SB PowerTech WC GenericIn this session, IBM i security expert Robin Tatam provides a quick recap of IBM i security basics and guides you through some advanced cybersecurity techniques that can help you take data protection to the next level. Robin will cover:

    • Reducing the risk posed by special authorities
    • Establishing object-level security
    • Overseeing user actions and data access

    Don't miss this chance to take your knowledge of IBM i security beyond the basics.



  • 5 IBM i Security Quick Wins

    SB PowerTech WC GenericIn today’s threat landscape, upper management is laser-focused on cybersecurity. You need to make progress in securing your systems—and make it fast.
    There’s no shortage of actions you could take, but what tactics will actually deliver the results you need? And how can you find a security strategy that fits your budget and time constraints?
    Join top IBM i security expert Robin Tatam as he outlines the five fastest and most impactful changes you can make to strengthen IBM i security this year.
    Your system didn’t become unsecure overnight and you won’t be able to turn it around overnight either. But quick wins are possible with IBM i security, and Robin Tatam will show you how to achieve them.

  • How to Meet the Newest Encryption Requirements on IBM i

    SB PowerTech WC GenericA growing number of compliance mandates require sensitive data to be encrypted. But what kind of encryption solution will satisfy an auditor and how can you implement encryption on IBM i? Watch this on-demand webinar to find out how to meet today’s most common encryption requirements on IBM i. You’ll also learn:

    • Why disk encryption isn’t enough
    • What sets strong encryption apart from other solutions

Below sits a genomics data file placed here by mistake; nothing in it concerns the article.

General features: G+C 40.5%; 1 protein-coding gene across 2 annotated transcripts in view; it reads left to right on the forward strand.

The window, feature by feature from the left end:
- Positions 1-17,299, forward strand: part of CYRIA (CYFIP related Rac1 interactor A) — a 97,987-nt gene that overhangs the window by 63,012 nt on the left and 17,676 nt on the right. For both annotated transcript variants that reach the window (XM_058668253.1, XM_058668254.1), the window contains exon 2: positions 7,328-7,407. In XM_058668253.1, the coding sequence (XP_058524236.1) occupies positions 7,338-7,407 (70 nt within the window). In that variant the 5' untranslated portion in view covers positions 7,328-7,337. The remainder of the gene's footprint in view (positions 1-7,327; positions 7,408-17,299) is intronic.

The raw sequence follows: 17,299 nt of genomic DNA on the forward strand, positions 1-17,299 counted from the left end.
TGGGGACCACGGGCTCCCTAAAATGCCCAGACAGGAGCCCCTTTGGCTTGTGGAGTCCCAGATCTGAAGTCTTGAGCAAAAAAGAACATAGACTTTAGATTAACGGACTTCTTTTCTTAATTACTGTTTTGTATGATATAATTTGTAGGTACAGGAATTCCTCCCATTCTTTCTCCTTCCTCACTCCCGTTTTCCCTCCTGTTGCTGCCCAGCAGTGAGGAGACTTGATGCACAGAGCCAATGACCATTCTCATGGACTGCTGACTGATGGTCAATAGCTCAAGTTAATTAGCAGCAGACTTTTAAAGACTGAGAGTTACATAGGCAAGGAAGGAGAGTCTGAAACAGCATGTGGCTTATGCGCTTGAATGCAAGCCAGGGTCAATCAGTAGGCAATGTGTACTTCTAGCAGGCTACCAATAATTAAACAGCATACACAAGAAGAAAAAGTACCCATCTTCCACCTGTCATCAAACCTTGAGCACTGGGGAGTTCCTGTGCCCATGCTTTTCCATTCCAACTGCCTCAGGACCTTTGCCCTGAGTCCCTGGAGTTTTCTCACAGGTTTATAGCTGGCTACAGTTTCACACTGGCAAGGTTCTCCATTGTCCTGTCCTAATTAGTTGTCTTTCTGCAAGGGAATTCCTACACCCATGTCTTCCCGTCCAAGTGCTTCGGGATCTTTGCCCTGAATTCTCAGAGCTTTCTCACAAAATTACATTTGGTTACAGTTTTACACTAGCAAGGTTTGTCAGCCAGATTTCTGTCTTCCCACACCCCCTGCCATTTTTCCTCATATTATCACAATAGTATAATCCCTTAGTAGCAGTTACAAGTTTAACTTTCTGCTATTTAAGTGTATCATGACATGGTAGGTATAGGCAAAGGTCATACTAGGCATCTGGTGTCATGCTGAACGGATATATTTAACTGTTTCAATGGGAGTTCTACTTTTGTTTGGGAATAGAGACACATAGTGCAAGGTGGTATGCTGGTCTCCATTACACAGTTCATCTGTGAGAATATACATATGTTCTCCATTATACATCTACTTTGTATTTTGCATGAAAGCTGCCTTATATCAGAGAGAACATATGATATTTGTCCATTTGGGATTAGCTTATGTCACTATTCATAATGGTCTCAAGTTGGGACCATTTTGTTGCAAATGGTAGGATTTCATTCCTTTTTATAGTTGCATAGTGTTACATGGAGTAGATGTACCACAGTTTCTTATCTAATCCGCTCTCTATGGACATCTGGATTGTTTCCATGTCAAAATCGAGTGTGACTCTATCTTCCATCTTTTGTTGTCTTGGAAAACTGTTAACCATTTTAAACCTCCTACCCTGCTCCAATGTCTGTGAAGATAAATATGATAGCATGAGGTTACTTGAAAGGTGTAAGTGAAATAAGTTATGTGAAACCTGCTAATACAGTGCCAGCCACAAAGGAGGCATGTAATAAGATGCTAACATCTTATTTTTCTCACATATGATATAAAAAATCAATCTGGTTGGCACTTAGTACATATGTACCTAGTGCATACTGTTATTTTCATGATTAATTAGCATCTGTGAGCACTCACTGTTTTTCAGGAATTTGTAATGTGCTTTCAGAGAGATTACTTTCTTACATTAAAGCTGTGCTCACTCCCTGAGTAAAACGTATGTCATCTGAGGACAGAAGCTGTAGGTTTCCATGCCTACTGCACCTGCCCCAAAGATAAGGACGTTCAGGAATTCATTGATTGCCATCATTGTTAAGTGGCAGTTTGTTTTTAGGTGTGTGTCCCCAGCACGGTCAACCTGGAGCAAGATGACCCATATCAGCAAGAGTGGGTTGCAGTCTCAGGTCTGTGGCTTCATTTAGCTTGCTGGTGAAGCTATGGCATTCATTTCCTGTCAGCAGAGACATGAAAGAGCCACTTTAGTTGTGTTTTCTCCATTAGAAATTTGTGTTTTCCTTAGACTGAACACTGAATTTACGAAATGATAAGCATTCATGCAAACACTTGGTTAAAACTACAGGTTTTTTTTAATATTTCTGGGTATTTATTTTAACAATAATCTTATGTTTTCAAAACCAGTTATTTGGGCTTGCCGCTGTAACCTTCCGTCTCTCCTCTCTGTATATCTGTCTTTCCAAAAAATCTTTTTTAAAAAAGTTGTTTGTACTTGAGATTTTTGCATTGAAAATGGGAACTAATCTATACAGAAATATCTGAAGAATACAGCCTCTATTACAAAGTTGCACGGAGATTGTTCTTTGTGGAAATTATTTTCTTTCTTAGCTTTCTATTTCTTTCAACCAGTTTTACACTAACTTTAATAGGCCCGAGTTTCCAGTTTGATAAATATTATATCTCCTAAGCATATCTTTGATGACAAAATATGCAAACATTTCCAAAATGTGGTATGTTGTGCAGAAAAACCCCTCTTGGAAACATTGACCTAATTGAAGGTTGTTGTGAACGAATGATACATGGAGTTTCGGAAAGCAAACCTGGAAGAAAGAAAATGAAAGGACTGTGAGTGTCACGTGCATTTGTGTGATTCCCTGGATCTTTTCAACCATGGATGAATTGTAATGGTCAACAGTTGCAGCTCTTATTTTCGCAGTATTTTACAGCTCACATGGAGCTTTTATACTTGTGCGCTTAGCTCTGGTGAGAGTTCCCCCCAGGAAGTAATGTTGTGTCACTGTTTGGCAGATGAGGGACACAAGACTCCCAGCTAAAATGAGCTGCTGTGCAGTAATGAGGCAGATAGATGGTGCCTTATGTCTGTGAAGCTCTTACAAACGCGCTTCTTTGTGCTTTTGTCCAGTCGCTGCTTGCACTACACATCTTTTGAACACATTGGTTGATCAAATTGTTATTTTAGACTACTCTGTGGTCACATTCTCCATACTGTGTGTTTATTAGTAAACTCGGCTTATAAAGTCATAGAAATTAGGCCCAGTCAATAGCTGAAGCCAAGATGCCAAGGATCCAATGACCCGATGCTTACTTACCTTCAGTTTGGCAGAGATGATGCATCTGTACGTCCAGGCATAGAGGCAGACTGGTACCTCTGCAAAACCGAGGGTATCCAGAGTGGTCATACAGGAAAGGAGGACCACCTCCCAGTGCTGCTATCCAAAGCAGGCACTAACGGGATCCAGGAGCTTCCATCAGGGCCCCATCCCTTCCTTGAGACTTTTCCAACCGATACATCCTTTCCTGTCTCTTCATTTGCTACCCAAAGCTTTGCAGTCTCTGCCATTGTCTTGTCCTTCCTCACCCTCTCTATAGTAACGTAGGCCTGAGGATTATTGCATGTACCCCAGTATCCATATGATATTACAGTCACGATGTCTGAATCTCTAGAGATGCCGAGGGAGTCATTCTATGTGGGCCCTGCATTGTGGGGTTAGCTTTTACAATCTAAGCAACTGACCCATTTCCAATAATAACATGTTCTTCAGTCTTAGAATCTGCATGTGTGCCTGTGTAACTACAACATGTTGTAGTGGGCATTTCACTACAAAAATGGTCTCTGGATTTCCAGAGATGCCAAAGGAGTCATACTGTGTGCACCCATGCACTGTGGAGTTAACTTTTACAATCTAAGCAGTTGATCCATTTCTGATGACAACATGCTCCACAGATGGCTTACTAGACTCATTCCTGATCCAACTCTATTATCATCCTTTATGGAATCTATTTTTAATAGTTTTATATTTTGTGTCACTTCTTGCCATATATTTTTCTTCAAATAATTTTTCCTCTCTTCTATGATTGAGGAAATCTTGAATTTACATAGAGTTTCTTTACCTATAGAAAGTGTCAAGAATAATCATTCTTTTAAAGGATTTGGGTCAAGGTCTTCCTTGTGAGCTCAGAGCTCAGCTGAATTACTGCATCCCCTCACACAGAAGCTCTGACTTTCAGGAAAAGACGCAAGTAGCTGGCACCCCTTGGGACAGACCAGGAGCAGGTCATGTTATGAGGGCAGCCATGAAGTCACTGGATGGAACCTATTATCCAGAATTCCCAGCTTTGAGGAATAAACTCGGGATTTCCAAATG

• Important considerations before implementing encryption



  • Security Bulletin: Malware Infection Discovered on IBM i Server!

    SB PowerTech WC GenericMalicious programs can bring entire businesses to their knees—and IBM i shops are not immune. It’s critical to grasp the true impact malware can have on IBM i and the network that connects to it. Attend this webinar to gain a thorough understanding of the relationships between:

    • Viruses, native objects, and the integrated file system (IFS)
    • Power Systems and Windows-based viruses and malware
    • PC-based anti-virus scanning versus native IBM i scanning

    There are a number of ways you can minimize your exposure to viruses. IBM i security expert Sandi Moore explains the facts, including how to ensure you're fully protected and compliant with regulations such as PCI.



  • Fight Cyber Threats with IBM i Encryption

    SB PowerTech WC GenericCyber attacks often target mission-critical servers, and those attack strategies are constantly changing. To stay on top of these threats, your cybersecurity strategies must evolve, too. In this session, IBM i security expert Robin Tatam provides a quick recap of IBM i security basics and guides you through some advanced cybersecurity techniques that can help you take data protection to the next level. Robin will cover:

    • Reducing the risk posed by special authorities
    • Establishing object-level security